Q & A

The United Nations' Graciela Hall

January 15, 2003, 12:00 AM EST

Title: Chief of Special Programs Section in the Public Affairs Division of the Department of Public Information.
What She Plans: Events with global impact, like U.N. Day, World AIDS Day and Press Freedom Day, plus ad hoc events like an exhibition soccer match at Giants Stadium raising money for U.N. AIDS.
Staff: “Two professionals and two support staff. It's amazing we do what we do with such a minute staff.”
How Long She's Been With the U.N.: She started in the public information department as a guide in 1969, and she has been in her current position for five years.
Age: “In my 50s.”
Favorite Magazines: “I read news magazines like Newsweek and Time.”
Favorite Drink to Have at an Event: “Champagne at other people's events.”
Nights Out Each Week: “At least twice a week.”
Where She Lives: “I have lived on the North Shore of Long Island since I moved to this country from Buenos Aires, Argentina.”
College Major: Languages

Which of your events do you find the most challenging?

They're all equally challenging. But many of them require partners, such as World AIDS Day. We have partners from within the whole U.N., with Unicef, with outside civil society, the White House...lots of people. That's challenging because you have to come to common accords on everything that's going to be done. Trying to sell an idea to my superiors, for any event, is also challenging. I have to justify what I want to do to and how to develop the event. Probably the most unique thing is we have 190 bosses—190 countries are our bosses—and we have to keep in mind everybody's sensitivities and interests, not just the CEO of a company. In order to work here, you have to be politically sensitive.

Have you ever made any faux pas?

No, never.

How is your budget for events changing?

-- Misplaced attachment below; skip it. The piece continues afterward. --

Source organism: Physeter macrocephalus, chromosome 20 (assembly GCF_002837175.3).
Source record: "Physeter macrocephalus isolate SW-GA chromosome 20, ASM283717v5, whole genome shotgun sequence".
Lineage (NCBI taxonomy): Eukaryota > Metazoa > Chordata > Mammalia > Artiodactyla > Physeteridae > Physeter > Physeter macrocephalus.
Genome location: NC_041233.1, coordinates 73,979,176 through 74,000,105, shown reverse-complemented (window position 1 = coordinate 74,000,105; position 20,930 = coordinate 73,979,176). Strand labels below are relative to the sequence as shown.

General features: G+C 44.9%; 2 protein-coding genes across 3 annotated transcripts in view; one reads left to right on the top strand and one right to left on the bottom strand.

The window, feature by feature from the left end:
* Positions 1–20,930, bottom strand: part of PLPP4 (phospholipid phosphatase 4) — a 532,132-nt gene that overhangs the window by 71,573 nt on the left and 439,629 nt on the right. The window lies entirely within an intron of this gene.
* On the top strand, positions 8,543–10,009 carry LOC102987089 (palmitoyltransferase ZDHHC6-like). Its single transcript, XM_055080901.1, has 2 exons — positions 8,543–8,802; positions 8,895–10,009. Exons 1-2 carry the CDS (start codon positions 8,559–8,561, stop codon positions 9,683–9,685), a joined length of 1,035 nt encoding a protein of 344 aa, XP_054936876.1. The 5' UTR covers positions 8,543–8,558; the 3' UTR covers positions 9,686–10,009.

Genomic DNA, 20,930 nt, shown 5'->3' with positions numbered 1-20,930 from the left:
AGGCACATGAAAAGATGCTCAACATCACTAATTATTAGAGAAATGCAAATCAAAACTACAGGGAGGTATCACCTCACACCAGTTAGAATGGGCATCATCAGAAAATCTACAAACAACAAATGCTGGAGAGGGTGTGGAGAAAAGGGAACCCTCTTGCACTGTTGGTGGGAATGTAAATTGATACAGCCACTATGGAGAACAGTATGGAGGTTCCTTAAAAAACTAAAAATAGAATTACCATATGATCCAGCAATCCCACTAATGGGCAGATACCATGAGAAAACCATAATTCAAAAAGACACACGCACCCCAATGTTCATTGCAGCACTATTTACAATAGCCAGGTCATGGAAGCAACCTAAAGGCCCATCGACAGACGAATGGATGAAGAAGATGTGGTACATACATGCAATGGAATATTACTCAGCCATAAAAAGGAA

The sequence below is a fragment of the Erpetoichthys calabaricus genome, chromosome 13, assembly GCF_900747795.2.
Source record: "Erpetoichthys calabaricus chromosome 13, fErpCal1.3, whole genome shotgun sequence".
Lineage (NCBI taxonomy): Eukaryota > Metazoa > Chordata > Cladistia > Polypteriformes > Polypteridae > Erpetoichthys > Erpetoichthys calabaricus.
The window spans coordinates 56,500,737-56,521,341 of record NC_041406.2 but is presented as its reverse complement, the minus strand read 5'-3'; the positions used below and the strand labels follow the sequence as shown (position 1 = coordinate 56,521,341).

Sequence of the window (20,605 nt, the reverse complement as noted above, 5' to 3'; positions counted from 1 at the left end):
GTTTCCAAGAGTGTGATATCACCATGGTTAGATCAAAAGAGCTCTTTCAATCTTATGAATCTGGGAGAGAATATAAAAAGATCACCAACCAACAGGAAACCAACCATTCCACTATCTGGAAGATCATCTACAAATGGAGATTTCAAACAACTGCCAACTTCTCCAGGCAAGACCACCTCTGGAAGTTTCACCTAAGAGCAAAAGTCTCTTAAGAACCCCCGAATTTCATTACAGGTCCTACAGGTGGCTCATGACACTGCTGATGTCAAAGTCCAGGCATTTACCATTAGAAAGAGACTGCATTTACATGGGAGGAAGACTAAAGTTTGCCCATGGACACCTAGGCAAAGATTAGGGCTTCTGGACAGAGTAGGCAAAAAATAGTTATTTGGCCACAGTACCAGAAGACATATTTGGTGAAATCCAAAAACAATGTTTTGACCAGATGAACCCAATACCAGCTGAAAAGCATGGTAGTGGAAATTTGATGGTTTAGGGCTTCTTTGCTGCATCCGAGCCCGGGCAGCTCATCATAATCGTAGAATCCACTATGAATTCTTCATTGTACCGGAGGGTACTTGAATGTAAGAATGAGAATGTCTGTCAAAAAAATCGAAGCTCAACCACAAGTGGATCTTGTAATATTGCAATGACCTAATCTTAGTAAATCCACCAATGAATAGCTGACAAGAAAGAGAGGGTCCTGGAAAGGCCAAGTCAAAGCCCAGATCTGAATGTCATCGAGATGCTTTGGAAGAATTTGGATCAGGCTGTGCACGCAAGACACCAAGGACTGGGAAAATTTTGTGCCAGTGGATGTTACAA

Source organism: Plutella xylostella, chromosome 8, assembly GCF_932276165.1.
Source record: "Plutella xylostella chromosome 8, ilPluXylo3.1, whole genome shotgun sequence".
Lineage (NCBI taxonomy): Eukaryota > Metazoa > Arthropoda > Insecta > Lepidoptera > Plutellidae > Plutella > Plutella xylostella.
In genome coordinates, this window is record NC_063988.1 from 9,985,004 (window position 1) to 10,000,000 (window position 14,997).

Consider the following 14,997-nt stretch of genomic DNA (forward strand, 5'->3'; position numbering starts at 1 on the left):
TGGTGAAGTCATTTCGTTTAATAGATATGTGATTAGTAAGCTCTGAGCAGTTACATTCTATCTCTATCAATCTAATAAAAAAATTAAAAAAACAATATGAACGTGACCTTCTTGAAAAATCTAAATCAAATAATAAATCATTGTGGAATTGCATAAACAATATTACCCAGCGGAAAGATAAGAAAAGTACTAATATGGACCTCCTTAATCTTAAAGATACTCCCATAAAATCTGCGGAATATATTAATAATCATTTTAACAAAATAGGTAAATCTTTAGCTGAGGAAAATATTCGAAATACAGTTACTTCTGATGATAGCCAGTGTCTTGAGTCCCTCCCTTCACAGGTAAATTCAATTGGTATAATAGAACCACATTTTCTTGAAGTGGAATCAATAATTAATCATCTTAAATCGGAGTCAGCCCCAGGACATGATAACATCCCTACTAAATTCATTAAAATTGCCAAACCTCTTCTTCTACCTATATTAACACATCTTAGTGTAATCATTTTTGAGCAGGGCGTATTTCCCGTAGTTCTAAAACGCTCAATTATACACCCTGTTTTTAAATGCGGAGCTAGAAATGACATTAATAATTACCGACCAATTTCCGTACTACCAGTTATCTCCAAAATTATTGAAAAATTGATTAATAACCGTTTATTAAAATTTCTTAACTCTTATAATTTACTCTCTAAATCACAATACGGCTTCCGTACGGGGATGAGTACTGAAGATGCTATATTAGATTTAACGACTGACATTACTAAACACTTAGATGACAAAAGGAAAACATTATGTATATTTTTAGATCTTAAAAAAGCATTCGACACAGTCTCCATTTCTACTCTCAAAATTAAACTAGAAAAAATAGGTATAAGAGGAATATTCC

The budget of my section has not changed much. It definitely hasn't increased. We rely heavily on co-sponsors to carry out our events because we cannot afford the costs, however minimal.

How is your job changing?

My job is not really changing, although we are being asked to do more with less.

Is the definition of a successful event changing?
What is a successful event? Does one measure press coverage, attendance or other factors?

We are presently looking at different factors. At the United Nations, because of security restrictions, we do not have the freedom to open events to the public. Our events are by invitation only and that in itself is very restrictive. If we wish to get the word out to the world, we need others [to help] so we work closely with representatives of civil society, like non-governmental organizations.

Another problem is not having the funds to do proper tracking of our events. We do Internet searches, but that's not enough. In many instances we find an event was shown in another part of the world only because we get an email telling us, “I saw your Press Freedom Day event on a cable channel in my hotel in Sydney.”

What do you think your guests are expecting?

Our audience is a committed audience, people who support a specific issue of U.N. concern and, for that reason, they want to be associated with the U.N. They also want to broaden their scopes. We can provide the international perspective that they cannot get elsewhere.

What's your biggest challenge right now?

Getting additional staffing to be able to run my operation properly. I would love to have time to do proper fund-raising and co-sponsorship seeking.

How do you see events changing now?

Everyone wants to be associated with a cause nowadays, so I am working to seek new partners to work with.

Do you have a preferred list of vendors who you work with, or do you constantly try out new companies?

We don't have the flexibility to choose vendors. We have to present bids, which are reviewed by another department, and a vendor is selected.

What makes a vendor stand out?

Timeliness and ease of delivery.

What's your vendor pet peeve?

The biggest difficulty is to convince a vendor to accept working with us even though we cannot produce a credit card to secure a reservation, request, etc. This is a drawback, which really limits our ability to perform.

What has been your best discovery?

Interns. They bring a fresh outlook to the work and they are free.

How did you start in the event industry?

Many years ago I worked in the Media Liaison Section and organized ad hoc events—we didn't really do events then—and when our department was restructured and this function actually created, I got the job.

What do you wish you had known when you started planning events?

That 99 percent of the people you deal with on a day-to-day basis have very unrealistic ideas and have no clue what it entails to plan an event.

What's the best piece of advice anyone has given you?

If you walk into a situation that shouldn't be, leave it alone and deal with it after the fact.

Posted 01.15.03

Photograph by Anna Persson for BiZBash

This Q&A originally appeared in our newspaper, the BiZBash Event Style Reporter.

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